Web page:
Preferably, the length of the pipes corresponds to at most half of a resonance wavelength of the water in the pool or tank.
In practice, each pipe will be provided on either side of the central section, in which said piston or disc is movable, with two or more channels connected to a hole in the wall of the swimming pool.
The cross-sectional area of the channels will have to be greatest at locations where the amplitude of the wave is greatest, and vice versa. Therefore, the cross-sectional area of the channels will be greatest at the ends of a pipe and that of the channels at the side of said means will be smallest and the cross-sectional area of the channels will decrease from the largest channel to the smallest channel.
If various pipes are used, the power sources will operate in phase with one another but in opposing directions of flow.
The invention also relates to a wave installation to be used in the abovementioned pool or water tank.
The invention will now be explained in more detail with reference to the figures.
FIG. 1 shows a top view of part of the pool or water tank;
FIG. 2 shows a side view of the pool or water tank according to FIG. 1; and
FIG. 3 shows a cross-section of a possible connection of an orifice of a pipe opening into an opening in the side wall of the pool or tank.
The walls of the wave pool or tank shown are indicated by 1. Two wave installations, each consisting of a pipe 2 having a central section 3 and two connecting sections 4 fitted on either side thereof, are installed on one side wall. A piston or disc 5, which essentially closes off the cross-sectional surface area and can be moved backwards and forwards by means of a piston rod of a pneumatic cylinder 6, is fitted inside the central section. The connecting sections 4 each have three inlet and outlet channels 7a, 7b, 7c, which are connected by flange connections to openings 8a, 8b, 8c in the side wall of the pool or tank.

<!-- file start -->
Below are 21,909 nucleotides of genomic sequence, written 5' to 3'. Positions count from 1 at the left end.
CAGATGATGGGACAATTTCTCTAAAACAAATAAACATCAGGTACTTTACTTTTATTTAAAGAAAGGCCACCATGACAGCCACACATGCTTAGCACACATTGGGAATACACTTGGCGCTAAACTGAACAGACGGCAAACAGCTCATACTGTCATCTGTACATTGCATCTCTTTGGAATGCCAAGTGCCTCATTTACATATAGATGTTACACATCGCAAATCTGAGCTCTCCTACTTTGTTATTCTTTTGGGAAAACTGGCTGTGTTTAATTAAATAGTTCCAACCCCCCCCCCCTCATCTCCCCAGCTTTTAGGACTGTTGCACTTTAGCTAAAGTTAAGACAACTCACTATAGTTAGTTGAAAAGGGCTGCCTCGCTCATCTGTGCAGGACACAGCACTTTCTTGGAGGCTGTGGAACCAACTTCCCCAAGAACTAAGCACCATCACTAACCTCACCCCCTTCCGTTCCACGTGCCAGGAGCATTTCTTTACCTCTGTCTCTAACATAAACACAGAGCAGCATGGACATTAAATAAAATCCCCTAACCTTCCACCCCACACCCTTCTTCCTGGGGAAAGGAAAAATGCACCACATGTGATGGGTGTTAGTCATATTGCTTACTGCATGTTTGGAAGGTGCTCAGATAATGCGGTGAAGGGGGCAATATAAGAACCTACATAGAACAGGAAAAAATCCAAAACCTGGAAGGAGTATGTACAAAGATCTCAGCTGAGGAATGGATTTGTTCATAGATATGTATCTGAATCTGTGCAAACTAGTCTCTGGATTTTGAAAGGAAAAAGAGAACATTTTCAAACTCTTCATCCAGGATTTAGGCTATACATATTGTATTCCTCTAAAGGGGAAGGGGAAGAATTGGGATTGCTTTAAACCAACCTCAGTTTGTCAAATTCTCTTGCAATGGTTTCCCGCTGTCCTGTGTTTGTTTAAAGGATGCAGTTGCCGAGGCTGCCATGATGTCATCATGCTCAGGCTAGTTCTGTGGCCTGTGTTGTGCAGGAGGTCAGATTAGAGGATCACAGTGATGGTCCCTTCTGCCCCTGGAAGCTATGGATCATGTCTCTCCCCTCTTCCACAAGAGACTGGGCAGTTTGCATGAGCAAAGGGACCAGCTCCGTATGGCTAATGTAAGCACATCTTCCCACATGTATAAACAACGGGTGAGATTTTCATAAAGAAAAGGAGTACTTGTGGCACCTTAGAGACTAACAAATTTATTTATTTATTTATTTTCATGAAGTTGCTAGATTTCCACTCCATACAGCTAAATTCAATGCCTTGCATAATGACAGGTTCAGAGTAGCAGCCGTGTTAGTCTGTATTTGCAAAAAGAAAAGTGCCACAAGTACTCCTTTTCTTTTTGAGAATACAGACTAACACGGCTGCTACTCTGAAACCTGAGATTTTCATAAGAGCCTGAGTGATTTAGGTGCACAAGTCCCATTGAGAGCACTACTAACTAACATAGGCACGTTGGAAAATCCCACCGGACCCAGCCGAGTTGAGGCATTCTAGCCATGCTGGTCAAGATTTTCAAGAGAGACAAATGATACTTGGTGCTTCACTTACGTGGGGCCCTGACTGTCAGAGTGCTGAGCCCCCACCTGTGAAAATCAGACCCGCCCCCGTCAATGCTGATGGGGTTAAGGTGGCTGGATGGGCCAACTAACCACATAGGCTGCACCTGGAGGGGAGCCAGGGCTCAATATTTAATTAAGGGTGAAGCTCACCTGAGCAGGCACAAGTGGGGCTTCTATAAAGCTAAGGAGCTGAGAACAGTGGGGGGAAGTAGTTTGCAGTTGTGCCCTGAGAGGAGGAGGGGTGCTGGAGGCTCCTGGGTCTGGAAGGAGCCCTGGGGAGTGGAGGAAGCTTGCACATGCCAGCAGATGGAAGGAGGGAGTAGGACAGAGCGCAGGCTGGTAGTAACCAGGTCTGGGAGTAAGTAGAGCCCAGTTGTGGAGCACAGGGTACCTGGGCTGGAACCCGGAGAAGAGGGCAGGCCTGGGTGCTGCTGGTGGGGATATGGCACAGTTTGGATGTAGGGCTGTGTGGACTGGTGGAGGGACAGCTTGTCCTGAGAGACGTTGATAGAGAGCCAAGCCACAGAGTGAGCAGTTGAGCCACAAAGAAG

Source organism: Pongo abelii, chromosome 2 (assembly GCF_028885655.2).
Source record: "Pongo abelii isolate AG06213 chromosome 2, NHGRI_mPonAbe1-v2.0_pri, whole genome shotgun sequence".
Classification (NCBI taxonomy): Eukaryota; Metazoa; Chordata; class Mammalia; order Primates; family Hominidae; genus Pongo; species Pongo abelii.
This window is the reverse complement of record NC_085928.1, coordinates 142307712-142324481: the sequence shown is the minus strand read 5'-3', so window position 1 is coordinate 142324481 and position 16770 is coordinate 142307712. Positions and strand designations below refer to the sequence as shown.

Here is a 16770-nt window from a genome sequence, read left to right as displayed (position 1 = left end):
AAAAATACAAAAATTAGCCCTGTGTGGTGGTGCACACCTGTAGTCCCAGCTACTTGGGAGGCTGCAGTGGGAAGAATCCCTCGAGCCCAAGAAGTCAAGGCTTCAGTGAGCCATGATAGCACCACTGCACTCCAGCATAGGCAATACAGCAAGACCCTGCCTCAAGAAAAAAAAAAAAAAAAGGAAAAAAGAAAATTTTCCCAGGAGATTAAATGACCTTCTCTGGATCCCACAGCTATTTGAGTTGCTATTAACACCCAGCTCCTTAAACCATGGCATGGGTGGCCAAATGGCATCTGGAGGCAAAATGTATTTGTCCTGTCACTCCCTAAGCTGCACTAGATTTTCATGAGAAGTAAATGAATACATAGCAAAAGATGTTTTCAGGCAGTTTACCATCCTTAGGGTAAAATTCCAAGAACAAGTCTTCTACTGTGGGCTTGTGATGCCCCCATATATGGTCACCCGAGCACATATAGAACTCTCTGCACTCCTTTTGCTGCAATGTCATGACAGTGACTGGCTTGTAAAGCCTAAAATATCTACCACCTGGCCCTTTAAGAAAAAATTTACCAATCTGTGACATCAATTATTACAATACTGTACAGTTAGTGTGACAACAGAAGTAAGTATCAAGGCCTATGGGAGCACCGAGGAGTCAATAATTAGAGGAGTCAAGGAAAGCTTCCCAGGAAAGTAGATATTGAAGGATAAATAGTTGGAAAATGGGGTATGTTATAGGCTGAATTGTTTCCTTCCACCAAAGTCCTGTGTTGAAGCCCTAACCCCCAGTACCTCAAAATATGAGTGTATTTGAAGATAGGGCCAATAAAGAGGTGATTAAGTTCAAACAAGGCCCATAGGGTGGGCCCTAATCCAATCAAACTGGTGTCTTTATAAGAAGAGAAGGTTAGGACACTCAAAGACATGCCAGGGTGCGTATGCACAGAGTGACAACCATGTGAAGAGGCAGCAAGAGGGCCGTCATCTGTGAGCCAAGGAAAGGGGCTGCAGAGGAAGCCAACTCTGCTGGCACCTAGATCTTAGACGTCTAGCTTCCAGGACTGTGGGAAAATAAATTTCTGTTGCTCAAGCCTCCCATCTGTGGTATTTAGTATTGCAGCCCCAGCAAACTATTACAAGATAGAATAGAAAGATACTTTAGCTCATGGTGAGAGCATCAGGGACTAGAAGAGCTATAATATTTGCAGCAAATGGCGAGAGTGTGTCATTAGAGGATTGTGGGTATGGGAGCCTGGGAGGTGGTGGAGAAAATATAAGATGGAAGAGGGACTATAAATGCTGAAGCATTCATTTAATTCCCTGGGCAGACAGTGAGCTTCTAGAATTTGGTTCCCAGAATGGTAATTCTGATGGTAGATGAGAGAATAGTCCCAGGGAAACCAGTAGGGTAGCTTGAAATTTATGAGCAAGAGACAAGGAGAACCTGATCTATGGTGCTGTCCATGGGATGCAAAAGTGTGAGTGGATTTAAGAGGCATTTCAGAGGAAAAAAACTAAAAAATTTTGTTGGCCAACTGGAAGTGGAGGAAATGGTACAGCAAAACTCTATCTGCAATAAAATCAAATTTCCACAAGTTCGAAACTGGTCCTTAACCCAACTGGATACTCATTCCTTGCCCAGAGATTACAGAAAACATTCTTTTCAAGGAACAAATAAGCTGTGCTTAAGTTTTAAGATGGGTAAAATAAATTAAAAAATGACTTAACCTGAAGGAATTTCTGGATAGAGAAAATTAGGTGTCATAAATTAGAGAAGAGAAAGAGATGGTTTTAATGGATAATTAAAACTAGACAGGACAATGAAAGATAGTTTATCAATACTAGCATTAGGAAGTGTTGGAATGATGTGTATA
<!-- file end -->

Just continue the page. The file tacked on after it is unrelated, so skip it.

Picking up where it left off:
FIG. 3 shows the flange connection between a channel 7a and the side wall of the pool or tank. A pipe 9 is fixed by means of resin in the opening 8a to provide a seal. Said pipe has a flange 10, which is fixed by means of bolts 11 to a flange 12 of the channel 7a.
The length of a pipe 2 corresponds to at most half the resonance wavelength of the pool or tank. The two pipes shown generate waves which have twice a half resonance wavelength. The one pipe operates in the same phase but in the reverse direction of flow to the preceding pipe. The shape of the waves is shown by a broken line in FIG. 2.
The channels 7a and the openings 8a at the ends of a pipe 2 have a larger cross-section than the channels 7b and openings 8b, which, in turn, have a larger cross-section than the channels 7c and openings 8c. Consequently, the size of the cross-section follows the size of the wave amplitude.
Of course, the first impulse will take a great deal of power, but as the wavelength of the generated wave follows the resonance wavelength of the pool or water tank, it becomes increasingly easier.